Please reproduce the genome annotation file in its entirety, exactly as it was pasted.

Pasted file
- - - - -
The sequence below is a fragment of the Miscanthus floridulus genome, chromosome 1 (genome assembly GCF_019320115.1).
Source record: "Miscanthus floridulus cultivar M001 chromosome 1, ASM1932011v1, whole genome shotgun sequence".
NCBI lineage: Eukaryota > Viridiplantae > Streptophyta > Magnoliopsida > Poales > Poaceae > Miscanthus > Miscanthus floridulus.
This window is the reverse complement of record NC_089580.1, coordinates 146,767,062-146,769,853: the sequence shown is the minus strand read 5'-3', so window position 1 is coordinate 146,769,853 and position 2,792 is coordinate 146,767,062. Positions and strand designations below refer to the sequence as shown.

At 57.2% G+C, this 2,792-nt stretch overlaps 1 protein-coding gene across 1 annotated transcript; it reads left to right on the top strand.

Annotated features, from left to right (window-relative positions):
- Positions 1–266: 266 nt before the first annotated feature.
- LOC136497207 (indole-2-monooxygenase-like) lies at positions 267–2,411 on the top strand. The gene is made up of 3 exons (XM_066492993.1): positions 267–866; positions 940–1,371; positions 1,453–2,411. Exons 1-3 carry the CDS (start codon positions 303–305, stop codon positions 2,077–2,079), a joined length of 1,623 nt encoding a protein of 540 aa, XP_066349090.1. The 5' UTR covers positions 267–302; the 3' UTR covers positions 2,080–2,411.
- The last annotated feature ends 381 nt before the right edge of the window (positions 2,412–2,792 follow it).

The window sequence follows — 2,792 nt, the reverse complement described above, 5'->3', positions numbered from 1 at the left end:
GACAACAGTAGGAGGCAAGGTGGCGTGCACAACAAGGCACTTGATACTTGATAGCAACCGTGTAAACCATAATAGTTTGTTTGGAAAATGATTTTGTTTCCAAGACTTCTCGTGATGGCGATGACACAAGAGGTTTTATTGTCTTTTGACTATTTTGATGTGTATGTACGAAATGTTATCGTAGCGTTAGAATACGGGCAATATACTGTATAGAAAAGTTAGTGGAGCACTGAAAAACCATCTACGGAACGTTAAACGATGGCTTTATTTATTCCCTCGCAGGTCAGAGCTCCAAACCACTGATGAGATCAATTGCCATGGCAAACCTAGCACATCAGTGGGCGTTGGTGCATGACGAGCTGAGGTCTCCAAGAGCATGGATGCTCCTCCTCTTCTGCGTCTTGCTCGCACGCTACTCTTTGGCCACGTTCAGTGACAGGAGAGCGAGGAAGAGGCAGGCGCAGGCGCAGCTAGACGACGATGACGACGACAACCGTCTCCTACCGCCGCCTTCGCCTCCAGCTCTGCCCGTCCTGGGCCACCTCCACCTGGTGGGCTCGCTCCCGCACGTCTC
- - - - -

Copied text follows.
The sequence below is a fragment of the Miscanthus floridulus genome, chromosome 1 (genome assembly GCF_019320115.1).
Source record: "Miscanthus floridulus cultivar M001 chromosome 1, ASM1932011v1, whole genome shotgun sequence".
NCBI lineage: Eukaryota > Viridiplantae > Streptophyta > Magnoliopsida > Poales > Poaceae > Miscanthus > Miscanthus floridulus.
This window is the reverse complement of record NC_089580.1, coordinates 146,767,062-146,769,853: the sequence shown is the minus strand read 5'-3', so window position 1 is coordinate 146,769,853 and position 2,792 is coordinate 146,767,062. Positions and strand designations below refer to the sequence as shown.

At 57.2% G+C, this 2,792-nt stretch overlaps 1 protein-coding gene across 1 annotated transcript; it reads left to right on the top strand.

Annotated features, from left to right (window-relative positions):
- Positions 1–266: 266 nt before the first annotated feature.
- LOC136497207 (indole-2-monooxygenase-like) lies at positions 267–2,411 on the top strand. The gene is made up of 3 exons (XM_066492993.1): positions 267–866; positions 940–1,371; positions 1,453–2,411. Exons 1-3 carry the CDS (start codon positions 303–305, stop codon positions 2,077–2,079), a joined length of 1,623 nt encoding a protein of 540 aa, XP_066349090.1. The 5' UTR covers positions 267–302; the 3' UTR covers positions 2,080–2,411.
- The last annotated feature ends 381 nt before the right edge of the window (positions 2,412–2,792 follow it).

The window sequence follows — 2,792 nt, the reverse complement described above, 5'->3', positions numbered from 1 at the left end:
GACAACAGTAGGAGGCAAGGTGGCGTGCACAACAAGGCACTTGATACTTGATAGCAACCGTGTAAACCATAATAGTTTGTTTGGAAAATGATTTTGTTTCCAAGACTTCTCGTGATGGCGATGACACAAGAGGTTTTATTGTCTTTTGACTATTTTGATGTGTATGTACGAAATGTTATCGTAGCGTTAGAATACGGGCAATATACTGTATAGAAAAGTTAGTGGAGCACTGAAAAACCATCTACGGAACGTTAAACGATGGCTTTATTTATTCCCTCGCAGGTCAGAGCTCCAAACCACTGATGAGATCAATTGCCATGGCAAACCTAGCACATCAGTGGGCGTTGGTGCATGACGAGCTGAGGTCTCCAAGAGCATGGATGCTCCTCCTCTTCTGCGTCTTGCTCGCACGCTACTCTTTGGCCACGTTCAGTGACAGGAGAGCGAGGAAGAGGCAGGCGCAGGCGCAGCTAGACGACGATGACGACGACAACCGTCTCCTACCGCCGCCTTCGCCTCCAGCTCTGCCCGTCCTGGGCCACCTCCACCTGGTGGGCTCGCTCCCGCACGTCTC